Histological diagnosis of MCC requires immunohistochemical tumour markers, which have a neuroendocrine nature. Neuron-specific enolase, chromogranin A, synaptophysin and proconvertases PC1/PC3 and PC2 have been identified as tumour markers that differentiate MCC from non-neuroendocrine neoplasms like malignant melanoma, lymphomas, leukaemias and small-cell carcinomas [14]. MCC is negative for markers such as S100, HMB-45 and specific cytokeratins. Moreover, the CD44 marker has been described as a risk factor for metastatic behaviour [5, 15]. Primary tumour immunohistochemistry for our patient was positive for CK20, epithelial membrane antigen and synaptophysin. However, the intestinal metastasis was positive for CK20 and negative for TTF-1 and CDX-2. The last two immunohistochemical markers make it possible to differentiate small-cell carcinomas that can be positive for CK20 and negative for TTF-1 (Figure 4) [5, 7, 15].

Figure 4. Classic perinuclear dot-like pattern for CK20 expression and cytoplasmic synaptophysin positivity in MCC whilst TTF1 and CDX2 are negative for tumour cells.

To complete staging, performing a PET scan with 90% sensitivity and 98% specificity to identify distant metastasis or lymph node macrometastasis is recommended. This step can change therapeutic measures in up to 27% of cases [2]. National Comprehensive Cancer Network Guidelines also suggest performing CT scans of the neck, thorax, abdomen and pelvis if PET scans find regional lymph node metastasis [9]. A sentinel lymph node biopsy (SLNB) is also recommended to complete staging in patients with clinically lymph node-negative MCC because one third of patients will have microscopic involvement. The specific 5-year survival rate varies from 86% with a negative SLNB to 64% with a positive SLNB [2, 9]. Our patient did not have an SLNB or a PET scan for initial staging.

Metastatic MCC accounts for up to one-third of all cases at onset and over the course of the disease, with an average of 24 months to recurrences [2]. Our case presented metastasis earlier. Metastasis is most common in the abdominal organs (51%) and lymph nodes (27%), and less common in the lungs (10%), bones (10%) and brain (3%–6%) [4, 6, 10]. Evidence of recurrent and/or metastatic disease is scarce. Song et al [4] reported that metastasis will occur in 40% of patients within 1 year of a Stage I, II or III MCC diagnosis, in 73% of patients within 3 years and in 100% of patients within 5 years. The first case of intra-abdominal involvement, metastasis to the colon, was reported in 1984, with cases of metastasis to the small intestine reported later [11, 12]. A case of generalised metastasis to the upper gastrointestinal tract, found at autopsy, has also been reported [13]. In our case, secondary intestinal lesions manifested clinically as a profile of intestinal obstruction after 12 months of treatment for the main MCC lesion.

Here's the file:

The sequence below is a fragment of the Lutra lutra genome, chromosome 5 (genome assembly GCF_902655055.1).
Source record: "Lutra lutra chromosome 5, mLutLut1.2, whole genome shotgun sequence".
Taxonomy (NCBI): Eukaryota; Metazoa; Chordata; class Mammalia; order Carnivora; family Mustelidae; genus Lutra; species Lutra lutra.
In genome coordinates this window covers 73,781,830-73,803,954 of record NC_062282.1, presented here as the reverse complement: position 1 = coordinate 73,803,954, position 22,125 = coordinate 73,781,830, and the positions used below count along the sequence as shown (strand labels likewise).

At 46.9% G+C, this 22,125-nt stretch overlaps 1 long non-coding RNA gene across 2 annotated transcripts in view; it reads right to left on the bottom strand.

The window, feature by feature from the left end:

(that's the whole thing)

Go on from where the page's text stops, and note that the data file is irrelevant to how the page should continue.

There was no global consensus on treating and monitoring MCC until 2009, when the NCCN published recommendations for managing the disease, which vary by clinical stage [2, 9]. Under these recommendations, patients with localised disease have wide local excision surgery (with margins of 1–2 cm) and an SLNB. Adjuvant radiotherapy (RT) is not recommended if the SLNB is negative, the tumour is smaller than 1 cm and the patient has no risk factors (positive or inadequate margins, lymphovascular invasion, head or neck tumours, immunocompromise) due to the low, 6% risk of local recurrence in this scenario [2]. Patients who do not meet these guidelines should receive adjuvant RT at the primary site after surgery. Patients with a positive SLNB or metastatic MCC should be referred to a specialist centre to discuss next steps for surgical or RT treatment combined with systemic therapy [2, 9].

MCC is a rare disease and there is little evidence from prospective studies about non-surgical treatment of locally advanced or metastatic disease. However, new, early-phase clinical trials are testing the use of systemic agents combined with immunotherapy as first- and second-line treatment of MCC that is locally advanced and not treatable by initial surgical resection and metastatic MCC [16]. The use of three agents – two PD-1 inhibitors (pembrolizumab and nivolumab) and a PD-L1 inhibitor (avelumab) – has been approved by the U.S Food and Drug Administration.

Our patient had multiple risk factors and did not have an SLNB. After 18 months, systemic recurrence in the intra-abdominal organs was confirmed, showing the importance of adequate staging at diagnosis.


Conclusion

MCC is a rare cutaneous neoplasm that can metastasise to the abdominal organs. A diagnosis or history of MCC means the disease should be considered a possible cause of intestinal obstruction.


Conflicts of interest

The authors declare there are no conflicts of interest with the publication of this case report.


Source of funding

This research has not received any funding.


References